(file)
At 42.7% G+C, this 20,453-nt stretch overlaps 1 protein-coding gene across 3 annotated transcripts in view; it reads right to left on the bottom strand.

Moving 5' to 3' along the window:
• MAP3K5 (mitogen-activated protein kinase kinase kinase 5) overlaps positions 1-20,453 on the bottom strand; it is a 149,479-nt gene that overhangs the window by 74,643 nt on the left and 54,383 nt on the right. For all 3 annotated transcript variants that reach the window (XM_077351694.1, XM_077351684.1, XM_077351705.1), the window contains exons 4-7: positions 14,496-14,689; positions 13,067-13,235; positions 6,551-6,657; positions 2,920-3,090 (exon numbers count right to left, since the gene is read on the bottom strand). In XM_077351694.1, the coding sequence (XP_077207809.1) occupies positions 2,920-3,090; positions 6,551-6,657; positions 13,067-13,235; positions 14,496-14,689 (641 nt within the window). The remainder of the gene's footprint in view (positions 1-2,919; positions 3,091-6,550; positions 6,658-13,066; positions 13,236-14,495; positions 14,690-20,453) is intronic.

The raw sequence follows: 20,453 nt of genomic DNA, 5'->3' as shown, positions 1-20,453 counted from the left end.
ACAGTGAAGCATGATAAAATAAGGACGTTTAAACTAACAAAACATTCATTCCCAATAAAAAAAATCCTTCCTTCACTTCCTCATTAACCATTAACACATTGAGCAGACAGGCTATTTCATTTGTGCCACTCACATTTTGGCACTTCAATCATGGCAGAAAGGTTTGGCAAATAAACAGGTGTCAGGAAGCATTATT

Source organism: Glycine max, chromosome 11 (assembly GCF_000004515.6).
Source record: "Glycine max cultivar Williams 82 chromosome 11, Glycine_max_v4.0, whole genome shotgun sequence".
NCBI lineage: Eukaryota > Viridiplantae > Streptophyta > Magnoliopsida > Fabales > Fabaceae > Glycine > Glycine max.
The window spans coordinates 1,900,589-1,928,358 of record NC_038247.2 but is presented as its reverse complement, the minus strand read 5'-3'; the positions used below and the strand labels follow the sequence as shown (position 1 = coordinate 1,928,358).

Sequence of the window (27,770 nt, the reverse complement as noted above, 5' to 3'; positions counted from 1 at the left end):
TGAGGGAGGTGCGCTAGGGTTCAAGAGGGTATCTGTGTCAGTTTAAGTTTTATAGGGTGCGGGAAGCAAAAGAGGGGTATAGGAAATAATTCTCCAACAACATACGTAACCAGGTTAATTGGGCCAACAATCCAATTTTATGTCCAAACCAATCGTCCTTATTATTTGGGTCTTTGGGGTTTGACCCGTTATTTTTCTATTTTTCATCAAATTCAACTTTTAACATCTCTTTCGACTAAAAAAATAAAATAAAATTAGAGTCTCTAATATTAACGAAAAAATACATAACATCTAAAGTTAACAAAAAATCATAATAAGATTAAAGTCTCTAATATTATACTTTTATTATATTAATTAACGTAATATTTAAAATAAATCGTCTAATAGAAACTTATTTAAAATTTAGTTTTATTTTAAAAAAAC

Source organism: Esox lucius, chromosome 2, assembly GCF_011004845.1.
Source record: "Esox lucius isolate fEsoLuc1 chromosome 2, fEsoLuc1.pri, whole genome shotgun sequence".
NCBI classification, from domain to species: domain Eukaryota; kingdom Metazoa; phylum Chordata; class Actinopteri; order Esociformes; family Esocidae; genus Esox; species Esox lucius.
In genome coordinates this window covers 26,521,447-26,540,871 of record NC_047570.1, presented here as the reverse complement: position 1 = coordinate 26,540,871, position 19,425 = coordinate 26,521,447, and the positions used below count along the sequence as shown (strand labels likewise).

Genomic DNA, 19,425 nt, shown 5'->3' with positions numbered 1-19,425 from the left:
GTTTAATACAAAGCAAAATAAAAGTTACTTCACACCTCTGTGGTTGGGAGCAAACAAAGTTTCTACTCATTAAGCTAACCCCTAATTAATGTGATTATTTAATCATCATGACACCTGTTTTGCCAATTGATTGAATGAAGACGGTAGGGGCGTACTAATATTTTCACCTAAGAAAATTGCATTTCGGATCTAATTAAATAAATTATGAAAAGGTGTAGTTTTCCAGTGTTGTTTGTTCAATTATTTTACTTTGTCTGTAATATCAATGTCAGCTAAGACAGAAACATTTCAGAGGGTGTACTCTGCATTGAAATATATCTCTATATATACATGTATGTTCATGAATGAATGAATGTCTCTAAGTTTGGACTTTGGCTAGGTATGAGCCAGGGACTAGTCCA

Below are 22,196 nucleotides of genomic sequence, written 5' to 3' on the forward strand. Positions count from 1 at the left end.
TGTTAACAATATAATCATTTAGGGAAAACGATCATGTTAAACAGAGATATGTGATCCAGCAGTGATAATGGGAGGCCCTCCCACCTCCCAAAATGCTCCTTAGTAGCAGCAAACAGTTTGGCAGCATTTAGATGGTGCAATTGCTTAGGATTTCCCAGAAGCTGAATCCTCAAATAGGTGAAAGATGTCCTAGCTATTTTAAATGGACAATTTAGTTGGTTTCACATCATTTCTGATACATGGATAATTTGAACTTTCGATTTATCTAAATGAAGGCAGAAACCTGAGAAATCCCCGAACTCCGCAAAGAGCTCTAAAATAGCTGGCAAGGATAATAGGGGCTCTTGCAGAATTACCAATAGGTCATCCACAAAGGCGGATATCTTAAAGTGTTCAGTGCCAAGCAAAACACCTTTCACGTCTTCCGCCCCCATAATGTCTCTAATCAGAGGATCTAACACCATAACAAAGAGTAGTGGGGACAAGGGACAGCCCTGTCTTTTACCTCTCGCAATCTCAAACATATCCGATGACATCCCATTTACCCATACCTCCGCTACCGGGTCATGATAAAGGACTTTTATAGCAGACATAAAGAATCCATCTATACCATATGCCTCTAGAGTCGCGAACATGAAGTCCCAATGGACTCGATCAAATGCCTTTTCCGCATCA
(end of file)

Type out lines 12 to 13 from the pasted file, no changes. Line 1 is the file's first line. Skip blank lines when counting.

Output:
Source organism: Esox lucius, chromosome 2, assembly GCF_011004845.1.
Source record: "Esox lucius isolate fEsoLuc1 chromosome 2, fEsoLuc1.pri, whole genome shotgun sequence".